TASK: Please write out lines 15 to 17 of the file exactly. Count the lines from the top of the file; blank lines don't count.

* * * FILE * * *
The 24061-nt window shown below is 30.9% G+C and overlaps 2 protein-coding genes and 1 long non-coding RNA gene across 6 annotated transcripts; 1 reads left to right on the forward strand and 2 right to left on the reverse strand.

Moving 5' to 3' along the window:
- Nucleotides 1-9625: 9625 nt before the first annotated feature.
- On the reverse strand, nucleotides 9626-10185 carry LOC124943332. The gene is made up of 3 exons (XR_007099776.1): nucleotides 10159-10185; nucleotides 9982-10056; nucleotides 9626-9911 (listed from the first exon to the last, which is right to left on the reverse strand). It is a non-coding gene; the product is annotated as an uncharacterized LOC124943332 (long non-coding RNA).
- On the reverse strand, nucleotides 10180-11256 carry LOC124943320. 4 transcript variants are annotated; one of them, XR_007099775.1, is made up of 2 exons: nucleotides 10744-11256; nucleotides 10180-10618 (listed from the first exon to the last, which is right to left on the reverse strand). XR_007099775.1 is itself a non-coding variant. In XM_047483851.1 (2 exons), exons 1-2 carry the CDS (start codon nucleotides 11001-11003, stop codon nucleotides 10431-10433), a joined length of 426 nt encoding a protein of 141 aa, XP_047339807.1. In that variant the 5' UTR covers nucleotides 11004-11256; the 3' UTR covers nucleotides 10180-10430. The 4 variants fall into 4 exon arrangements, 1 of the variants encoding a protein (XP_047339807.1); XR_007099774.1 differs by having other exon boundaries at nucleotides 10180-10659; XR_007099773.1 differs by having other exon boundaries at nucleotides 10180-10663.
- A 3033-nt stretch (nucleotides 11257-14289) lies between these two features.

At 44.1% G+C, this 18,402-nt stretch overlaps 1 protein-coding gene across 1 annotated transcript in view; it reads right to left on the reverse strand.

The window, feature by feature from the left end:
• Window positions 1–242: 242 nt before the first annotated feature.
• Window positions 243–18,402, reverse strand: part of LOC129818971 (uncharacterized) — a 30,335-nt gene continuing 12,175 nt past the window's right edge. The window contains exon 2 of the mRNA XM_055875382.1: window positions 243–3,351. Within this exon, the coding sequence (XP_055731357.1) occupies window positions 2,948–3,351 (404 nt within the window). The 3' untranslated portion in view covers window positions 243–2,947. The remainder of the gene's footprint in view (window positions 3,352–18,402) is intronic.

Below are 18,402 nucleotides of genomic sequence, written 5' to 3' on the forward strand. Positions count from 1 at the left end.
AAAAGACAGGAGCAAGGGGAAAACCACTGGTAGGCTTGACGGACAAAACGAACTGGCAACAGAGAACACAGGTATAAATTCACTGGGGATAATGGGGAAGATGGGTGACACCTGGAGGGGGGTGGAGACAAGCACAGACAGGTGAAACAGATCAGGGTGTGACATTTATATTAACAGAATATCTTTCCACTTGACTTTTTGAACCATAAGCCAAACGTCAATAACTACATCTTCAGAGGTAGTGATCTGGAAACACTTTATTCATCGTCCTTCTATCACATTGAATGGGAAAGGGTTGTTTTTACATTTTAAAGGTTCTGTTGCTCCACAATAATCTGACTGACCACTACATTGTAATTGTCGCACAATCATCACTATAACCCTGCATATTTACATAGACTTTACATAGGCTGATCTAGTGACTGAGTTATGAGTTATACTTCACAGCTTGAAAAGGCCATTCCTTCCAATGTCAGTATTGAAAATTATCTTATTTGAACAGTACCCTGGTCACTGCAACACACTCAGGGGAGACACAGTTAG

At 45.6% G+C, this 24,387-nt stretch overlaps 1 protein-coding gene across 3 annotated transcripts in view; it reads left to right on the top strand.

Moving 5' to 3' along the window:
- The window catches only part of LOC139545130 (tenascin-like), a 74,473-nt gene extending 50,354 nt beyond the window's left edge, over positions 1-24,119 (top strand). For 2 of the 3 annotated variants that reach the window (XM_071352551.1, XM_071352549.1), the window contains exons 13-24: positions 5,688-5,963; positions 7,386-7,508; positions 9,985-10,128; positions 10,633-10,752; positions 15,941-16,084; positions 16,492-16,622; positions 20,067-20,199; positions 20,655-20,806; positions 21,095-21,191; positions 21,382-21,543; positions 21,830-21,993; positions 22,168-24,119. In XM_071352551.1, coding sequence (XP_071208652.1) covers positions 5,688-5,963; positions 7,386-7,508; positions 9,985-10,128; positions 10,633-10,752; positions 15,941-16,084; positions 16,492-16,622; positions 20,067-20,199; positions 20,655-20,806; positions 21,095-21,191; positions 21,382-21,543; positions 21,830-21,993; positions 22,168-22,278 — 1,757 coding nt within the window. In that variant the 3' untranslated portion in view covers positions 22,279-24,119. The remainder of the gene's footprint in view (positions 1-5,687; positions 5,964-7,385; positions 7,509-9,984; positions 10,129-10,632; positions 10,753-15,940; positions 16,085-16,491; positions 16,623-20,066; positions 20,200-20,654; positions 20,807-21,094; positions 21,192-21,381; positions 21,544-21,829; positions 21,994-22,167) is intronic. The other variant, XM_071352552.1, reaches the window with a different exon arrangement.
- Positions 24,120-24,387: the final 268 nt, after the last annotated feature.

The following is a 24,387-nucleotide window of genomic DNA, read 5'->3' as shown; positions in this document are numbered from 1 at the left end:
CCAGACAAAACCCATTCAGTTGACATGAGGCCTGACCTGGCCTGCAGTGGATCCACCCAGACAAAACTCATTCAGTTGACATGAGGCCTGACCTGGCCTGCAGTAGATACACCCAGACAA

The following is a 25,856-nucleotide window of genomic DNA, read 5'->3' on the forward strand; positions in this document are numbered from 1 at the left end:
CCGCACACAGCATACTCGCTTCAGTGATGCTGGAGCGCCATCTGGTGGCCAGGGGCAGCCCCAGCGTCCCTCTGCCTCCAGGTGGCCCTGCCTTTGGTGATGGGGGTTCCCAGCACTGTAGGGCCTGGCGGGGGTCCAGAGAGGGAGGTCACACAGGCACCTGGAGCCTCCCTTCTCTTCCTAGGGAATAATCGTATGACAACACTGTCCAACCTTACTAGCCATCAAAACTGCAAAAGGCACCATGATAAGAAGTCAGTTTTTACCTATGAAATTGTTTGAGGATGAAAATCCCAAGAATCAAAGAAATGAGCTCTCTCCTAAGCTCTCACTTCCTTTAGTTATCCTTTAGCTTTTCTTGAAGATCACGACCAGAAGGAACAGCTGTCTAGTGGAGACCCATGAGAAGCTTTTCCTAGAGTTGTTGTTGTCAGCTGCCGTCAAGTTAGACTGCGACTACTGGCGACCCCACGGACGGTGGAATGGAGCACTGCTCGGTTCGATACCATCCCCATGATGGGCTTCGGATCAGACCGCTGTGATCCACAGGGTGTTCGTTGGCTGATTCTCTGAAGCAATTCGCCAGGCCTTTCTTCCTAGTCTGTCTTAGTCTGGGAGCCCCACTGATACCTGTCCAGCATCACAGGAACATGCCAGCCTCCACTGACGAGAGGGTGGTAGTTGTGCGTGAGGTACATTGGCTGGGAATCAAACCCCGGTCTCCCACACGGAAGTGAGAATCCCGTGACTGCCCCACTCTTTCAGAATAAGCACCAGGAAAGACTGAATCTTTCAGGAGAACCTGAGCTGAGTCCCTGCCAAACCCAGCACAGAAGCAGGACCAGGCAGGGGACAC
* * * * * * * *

- The window catches only part of LOC139545130 (tenascin-like), a 74,473-nt gene extending 50,354 nt beyond the window's left edge, over positions 1-24,119 (top strand). For 2 of the 3 annotated variants that reach the window (XM_071352551.1, XM_071352549.1), the window contains exons 13-24: positions 5,688-5,963; positions 7,386-7,508; positions 9,985-10,128; positions 10,633-10,752; positions 15,941-16,084; positions 16,492-16,622; positions 20,067-20,199; positions 20,655-20,806; positions 21,095-21,191; positions 21,382-21,543; positions 21,830-21,993; positions 22,168-24,119. In XM_071352551.1, coding sequence (XP_071208652.1) covers positions 5,688-5,963; positions 7,386-7,508; positions 9,985-10,128; positions 10,633-10,752; positions 15,941-16,084; positions 16,492-16,622; positions 20,067-20,199; positions 20,655-20,806; positions 21,095-21,191; positions 21,382-21,543; positions 21,830-21,993; positions 22,168-22,278 — 1,757 coding nt within the window. In that variant the 3' untranslated portion in view covers positions 22,279-24,119. The remainder of the gene's footprint in view (positions 1-5,687; positions 5,964-7,385; positions 7,509-9,984; positions 10,129-10,632; positions 10,753-15,940; positions 16,085-16,491; positions 16,623-20,066; positions 20,200-20,654; positions 20,807-21,094; positions 21,192-21,381; positions 21,544-21,829; positions 21,994-22,167) is intronic. The other variant, XM_071352552.1, reaches the window with a different exon arrangement.
- Positions 24,120-24,387: the final 268 nt, after the last annotated feature.

The following is a 24,387-nucleotide window of genomic DNA, read 5'->3' as shown; positions in this document are numbered from 1 at the left end: